Two new DIRCS have already been formed under the project in the Anuradhapura and Badulla districts. NPC has set up nine DIRCS over the past four years.
Through the three year IMPACT project, NPC will establish seven new DIRCs in total and create awareness within communities throughout the country of the requirements to progress from post-war to post-conflict development by explaining the principles of Transitional Justice (TJ).
There is a gap between what is happening at the decision making levels of society and at the community level. The government has been responsive to concerns expressed by civil society about the absence of participation in the transitional justice processes. It has appointed an eleven-member Consultation Task Force that is working with the help of Pablo de Greiff, Special UN Rapporteur on the promotion of truth, justice, reparations and guarantees of non-recurrence.
The framework for the consultation process, already formulated, will have two phases - a web-based process in all languages and a face-to-face consultation process that will focus on specific stakeholders including children, military, disabled combatants, widows and ex-child combatants. The government has planned to mobilise civil society groups to undertake wide ranging consultations with multiple sectors of society to modify and supplement the mechanisms it has proposed.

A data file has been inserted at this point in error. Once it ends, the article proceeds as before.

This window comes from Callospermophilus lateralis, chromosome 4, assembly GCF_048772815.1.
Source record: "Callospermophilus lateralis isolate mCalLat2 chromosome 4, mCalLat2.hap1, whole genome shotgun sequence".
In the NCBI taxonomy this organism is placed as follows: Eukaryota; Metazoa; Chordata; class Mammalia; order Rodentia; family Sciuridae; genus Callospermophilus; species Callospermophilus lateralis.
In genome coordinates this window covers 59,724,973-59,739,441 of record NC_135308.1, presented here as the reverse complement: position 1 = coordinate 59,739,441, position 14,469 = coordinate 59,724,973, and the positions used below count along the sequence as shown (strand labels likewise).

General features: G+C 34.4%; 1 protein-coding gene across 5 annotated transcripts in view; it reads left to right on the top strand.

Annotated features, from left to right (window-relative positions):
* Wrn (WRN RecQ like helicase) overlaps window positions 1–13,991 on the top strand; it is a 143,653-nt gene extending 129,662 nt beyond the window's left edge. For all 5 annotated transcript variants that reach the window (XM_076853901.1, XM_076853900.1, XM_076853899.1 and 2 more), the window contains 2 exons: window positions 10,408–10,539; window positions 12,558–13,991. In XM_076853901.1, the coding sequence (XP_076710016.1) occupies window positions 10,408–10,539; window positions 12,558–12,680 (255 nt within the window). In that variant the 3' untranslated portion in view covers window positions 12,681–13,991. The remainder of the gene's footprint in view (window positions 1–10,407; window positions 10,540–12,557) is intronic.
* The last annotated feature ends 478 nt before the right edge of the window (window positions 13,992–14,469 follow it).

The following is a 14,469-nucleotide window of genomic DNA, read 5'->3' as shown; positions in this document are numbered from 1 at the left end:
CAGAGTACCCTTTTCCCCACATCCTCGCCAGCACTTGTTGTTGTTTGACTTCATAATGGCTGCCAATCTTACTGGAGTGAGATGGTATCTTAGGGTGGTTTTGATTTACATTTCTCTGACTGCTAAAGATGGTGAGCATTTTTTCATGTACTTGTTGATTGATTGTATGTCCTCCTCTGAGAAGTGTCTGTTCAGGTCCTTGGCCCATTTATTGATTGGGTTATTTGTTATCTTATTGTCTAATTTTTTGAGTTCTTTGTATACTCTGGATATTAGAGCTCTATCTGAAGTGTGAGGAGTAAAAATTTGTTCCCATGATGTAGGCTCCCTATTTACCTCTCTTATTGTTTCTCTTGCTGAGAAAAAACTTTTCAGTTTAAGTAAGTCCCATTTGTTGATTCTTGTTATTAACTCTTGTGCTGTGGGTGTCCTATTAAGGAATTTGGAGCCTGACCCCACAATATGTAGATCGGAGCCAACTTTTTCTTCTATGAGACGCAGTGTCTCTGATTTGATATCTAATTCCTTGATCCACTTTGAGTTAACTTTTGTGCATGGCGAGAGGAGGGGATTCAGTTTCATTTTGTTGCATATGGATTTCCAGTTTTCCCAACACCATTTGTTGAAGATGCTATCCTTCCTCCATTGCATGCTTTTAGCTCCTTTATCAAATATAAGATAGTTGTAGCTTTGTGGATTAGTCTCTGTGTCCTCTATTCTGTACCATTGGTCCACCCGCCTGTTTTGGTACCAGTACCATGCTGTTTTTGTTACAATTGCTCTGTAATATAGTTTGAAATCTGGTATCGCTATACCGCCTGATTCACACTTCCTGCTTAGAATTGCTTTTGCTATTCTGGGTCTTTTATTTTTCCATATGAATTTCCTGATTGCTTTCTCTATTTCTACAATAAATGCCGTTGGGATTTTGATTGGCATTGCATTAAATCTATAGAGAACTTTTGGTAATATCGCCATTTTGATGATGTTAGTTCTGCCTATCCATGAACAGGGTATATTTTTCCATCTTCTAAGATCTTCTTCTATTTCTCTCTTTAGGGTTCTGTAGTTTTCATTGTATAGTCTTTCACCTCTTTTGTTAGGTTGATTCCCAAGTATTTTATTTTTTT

At the meeting in Hambantota, organised with its partner Samadhi Foundation,there were31 participants, including Buddhist monks, Christian priests, Moulavis and a Kurukkal.
NPC Executive Director Jehan Perera explained the components of TJ and how NPC will contribute as a civil society organisation towards the peace process by educating people on peace and reconciliation related subjects and lobbying for their views at a national level.
Matara District MP Buddhika Pathirana shared his views on importance of educating people so that they could make decisions with the correct knowledge and information.